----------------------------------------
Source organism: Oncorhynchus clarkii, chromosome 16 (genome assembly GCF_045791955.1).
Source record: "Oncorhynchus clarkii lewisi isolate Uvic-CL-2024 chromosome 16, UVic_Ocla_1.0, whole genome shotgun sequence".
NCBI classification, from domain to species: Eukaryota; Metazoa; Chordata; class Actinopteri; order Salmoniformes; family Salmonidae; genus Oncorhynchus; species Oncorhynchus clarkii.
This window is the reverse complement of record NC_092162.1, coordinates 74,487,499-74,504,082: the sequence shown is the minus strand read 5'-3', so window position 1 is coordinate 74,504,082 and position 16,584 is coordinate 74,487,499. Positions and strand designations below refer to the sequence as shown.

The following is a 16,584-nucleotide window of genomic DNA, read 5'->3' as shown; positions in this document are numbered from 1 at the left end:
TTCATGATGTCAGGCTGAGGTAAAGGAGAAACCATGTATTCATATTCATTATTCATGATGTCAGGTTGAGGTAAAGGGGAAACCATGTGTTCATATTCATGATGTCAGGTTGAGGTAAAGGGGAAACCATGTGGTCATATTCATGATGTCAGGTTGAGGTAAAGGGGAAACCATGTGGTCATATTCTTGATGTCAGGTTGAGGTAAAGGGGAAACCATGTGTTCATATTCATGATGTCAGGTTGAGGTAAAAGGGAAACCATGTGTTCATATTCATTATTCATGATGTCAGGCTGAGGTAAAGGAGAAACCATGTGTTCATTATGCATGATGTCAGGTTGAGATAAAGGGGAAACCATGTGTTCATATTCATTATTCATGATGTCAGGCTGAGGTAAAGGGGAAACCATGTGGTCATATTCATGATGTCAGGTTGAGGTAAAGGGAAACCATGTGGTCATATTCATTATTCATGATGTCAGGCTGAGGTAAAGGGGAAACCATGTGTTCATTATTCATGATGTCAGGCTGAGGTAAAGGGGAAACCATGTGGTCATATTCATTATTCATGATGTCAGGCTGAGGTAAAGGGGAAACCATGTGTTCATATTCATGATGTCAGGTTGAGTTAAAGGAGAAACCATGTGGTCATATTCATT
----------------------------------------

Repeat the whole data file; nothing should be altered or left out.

Source organism: Oncorhynchus clarkii, chromosome 16 (genome assembly GCF_045791955.1).
Source record: "Oncorhynchus clarkii lewisi isolate Uvic-CL-2024 chromosome 16, UVic_Ocla_1.0, whole genome shotgun sequence".
NCBI classification, from domain to species: Eukaryota; Metazoa; Chordata; class Actinopteri; order Salmoniformes; family Salmonidae; genus Oncorhynchus; species Oncorhynchus clarkii.
This window is the reverse complement of record NC_092162.1, coordinates 74,487,499-74,504,082: the sequence shown is the minus strand read 5'-3', so window position 1 is coordinate 74,504,082 and position 16,584 is coordinate 74,487,499. Positions and strand designations below refer to the sequence as shown.

The following is a 16,584-nucleotide window of genomic DNA, read 5'->3' as shown; positions in this document are numbered from 1 at the left end:
TTCATGATGTCAGGCTGAGGTAAAGGAGAAACCATGTATTCATATTCATTATTCATGATGTCAGGTTGAGGTAAAGGGGAAACCATGTGTTCATATTCATGATGTCAGGTTGAGGTAAAGGGGAAACCATGTGGTCATATTCATGATGTCAGGTTGAGGTAAAGGGGAAACCATGTGGTCATATTCTTGATGTCAGGTTGAGGTAAAGGGGAAACCATGTGTTCATATTCATGATGTCAGGTTGAGGTAAAAGGGAAACCATGTGTTCATATTCATTATTCATGATGTCAGGCTGAGGTAAAGGAGAAACCATGTGTTCATTATGCATGATGTCAGGTTGAGATAAAGGGGAAACCATGTGTTCATATTCATTATTCATGATGTCAGGCTGAGGTAAAGGGGAAACCATGTGGTCATATTCATGATGTCAGGTTGAGGTAAAGGGAAACCATGTGGTCATATTCATTATTCATGATGTCAGGCTGAGGTAAAGGGGAAACCATGTGTTCATTATTCATGATGTCAGGCTGAGGTAAAGGGGAAACCATGTGGTCATATTCATTATTCATGATGTCAGGCTGAGGTAAAGGGGAAACCATGTGTTCATATTCATGATGTCAGGTTGAGTTAAAGGAGAAACCATGTGGTCATATTCATT